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Governor Baker is right — schools must reopen

Children have fallen behind academically. Pediatricians report rising anxiety and depression among kids. Schools can reopen safely for in-person learning, and it’s past time they do.

Chelsea public school fifth-grader Ashly Mejia Gongora takes her online class from inside the cafeteria at the Clark Avenue Middle School, Feb. 7.Jessica Rinaldi/Globe Staff

It’s time to get back to school.

Tens of thousands of Massachusetts students have been learning in isolation for the better part of a year now.

They’ve spent far too much time on screens or, in some cases, not nearly enough — struggling to log in to remote schooling on a regular basis because of faulty Internet connections or mounting family responsibilities.

Many of the most vulnerable students have fallen behind academically, and the pandemic is taking a toll on young people’s mental health. Local pediatricians say they’ve seen a sharp jump in anxiety, depression, and eating disorders. And Boston Children’s Hospital reported a 40 percent surge in admissions for youth having suicidal thoughts or attempting suicide in a four-month period in 2020 compared to the same stretch a year before.


Then there are the less obvious, but no less serious, impacts. Shutdowns have made it harder for children to access in-school services many relied on, from school lunches to counselors.

So Governor Charlie Baker got it right when he unveiled a plan this week to force local school districts to return to in-person, five-day-a-week learning for elementary school students starting in April.

If anything, he should have moved earlier.

We have long known that children are far less susceptible to COVID-19 than adults. And there has been robust evidence, since the fall, that schools taking reasonable precautions do not play a significant role in the spread of the coronavirus.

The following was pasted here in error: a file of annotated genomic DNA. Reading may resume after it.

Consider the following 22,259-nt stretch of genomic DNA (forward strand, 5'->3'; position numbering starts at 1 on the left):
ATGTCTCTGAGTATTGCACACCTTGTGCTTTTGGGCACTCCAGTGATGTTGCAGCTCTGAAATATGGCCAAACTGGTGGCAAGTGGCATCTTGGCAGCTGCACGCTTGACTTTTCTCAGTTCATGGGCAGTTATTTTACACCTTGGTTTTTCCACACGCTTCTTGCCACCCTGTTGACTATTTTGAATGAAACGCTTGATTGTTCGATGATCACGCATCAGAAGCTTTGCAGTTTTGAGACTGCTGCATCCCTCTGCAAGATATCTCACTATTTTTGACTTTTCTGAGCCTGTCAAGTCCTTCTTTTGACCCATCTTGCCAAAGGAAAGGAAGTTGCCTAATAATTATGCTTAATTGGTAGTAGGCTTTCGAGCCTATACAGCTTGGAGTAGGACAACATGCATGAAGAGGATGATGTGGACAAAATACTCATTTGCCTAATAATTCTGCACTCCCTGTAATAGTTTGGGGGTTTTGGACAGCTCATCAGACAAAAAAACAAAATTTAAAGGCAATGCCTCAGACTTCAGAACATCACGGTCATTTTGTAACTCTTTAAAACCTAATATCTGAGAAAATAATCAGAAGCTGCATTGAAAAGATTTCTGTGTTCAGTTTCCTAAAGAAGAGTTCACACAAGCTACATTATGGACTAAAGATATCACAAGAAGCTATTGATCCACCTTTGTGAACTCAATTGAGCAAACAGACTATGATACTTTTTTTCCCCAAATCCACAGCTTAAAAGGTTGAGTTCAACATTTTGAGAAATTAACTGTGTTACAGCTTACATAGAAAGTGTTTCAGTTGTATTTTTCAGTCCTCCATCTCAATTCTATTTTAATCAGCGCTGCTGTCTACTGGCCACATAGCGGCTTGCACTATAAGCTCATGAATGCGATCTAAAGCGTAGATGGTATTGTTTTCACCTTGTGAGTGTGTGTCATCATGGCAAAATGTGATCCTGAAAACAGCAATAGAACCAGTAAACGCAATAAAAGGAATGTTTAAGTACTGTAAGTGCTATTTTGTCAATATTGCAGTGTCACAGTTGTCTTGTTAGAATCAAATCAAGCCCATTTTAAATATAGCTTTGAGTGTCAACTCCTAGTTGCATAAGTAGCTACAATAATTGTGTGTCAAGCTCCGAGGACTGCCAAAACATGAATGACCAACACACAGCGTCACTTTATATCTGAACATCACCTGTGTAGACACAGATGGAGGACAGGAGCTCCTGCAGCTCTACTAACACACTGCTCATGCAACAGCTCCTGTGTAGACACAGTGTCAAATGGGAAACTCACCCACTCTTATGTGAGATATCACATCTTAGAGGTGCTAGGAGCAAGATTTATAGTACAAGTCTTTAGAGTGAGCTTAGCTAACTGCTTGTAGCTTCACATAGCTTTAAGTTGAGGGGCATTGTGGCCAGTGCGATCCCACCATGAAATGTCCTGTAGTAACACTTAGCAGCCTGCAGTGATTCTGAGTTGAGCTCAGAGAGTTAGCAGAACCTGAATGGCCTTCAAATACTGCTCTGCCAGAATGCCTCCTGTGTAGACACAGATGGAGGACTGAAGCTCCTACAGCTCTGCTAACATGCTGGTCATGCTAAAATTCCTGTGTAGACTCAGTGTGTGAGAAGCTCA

Britain and the Netherlands, which kept schools open in the early phases of the pandemic, saw limited transmission among young children or from students to their parents. And a study in Spain found that cases dropped in one region three weeks after school opened, held steady in another, and continued to rise at the previous rate in others. “What we found is that the school [being opened] makes absolutely no difference,” researcher Enric Álvarez told NPR in October.


Meanwhile, in the United States, a study of 57,000 child-care workers found that those who worked with children in person were no more likely to contract COVID-19 than those who stayed home. And the early returns from New York City, which made an aggressive play to reopen schools, were promising.

Since then, the evidence that young children are not super-spreaders has only mounted. And the pandemic has lost some of its force nationwide, with coronavirus cases on the decline.

There are some legitimate concerns about older students returning to school. Unlike younger kids, they change classes every period, mixing in the hallways and sitting alongside a larger number of their peers over the course of the day. Little wonder, then, that the Baker administration has been vague about when students in middle and high school will get back to in-person learning.

But parents, who have been dealing with uncertainty at home — and deep disruptions to their work lives — deserve some clarity. Baker administration officials say a plan for older students will be forthcoming in the next few weeks; it can’t come soon enough.

The chief critics of the reopening plan have been teachers unions, which have ratcheted up calls for vaccination of their members before any return to the classroom.

Reasonable people can disagree about whether Massachusetts should be among the roughly half of American states that have started putting shots in teachers’ arms. But the Baker administration’s decision to prioritize older residents is entirely defensible, given the much higher risk of death for older coronavirus victims. And, as long as vaccine supply from the federal government comes through, the Commonwealth appears on course to begin vaccinating teachers before its April target for reopening elementary schools anyhow.


Moreover, Rochelle Walensky, director of the Centers for Disease Control and Prevention, has said that vaccination of teachers is not a prerequisite for the safe reopening of schools.

The governor has hardly covered himself in glory in his handling of the pandemic. The vaccine rollout started slow. The website that residents use to sign up for appointments has been plagued by crashes and enormous queues. And while Baker has long called on schools to reopen, he waited too long to take decisive action.

Taking that action, though, was undoubtedly the right call. And districts across the state need to gear up. It’s time to get back to school.

Editorials represent the views of the Boston Globe Editorial Board. Follow us on Twitter at @GlobeOpinion.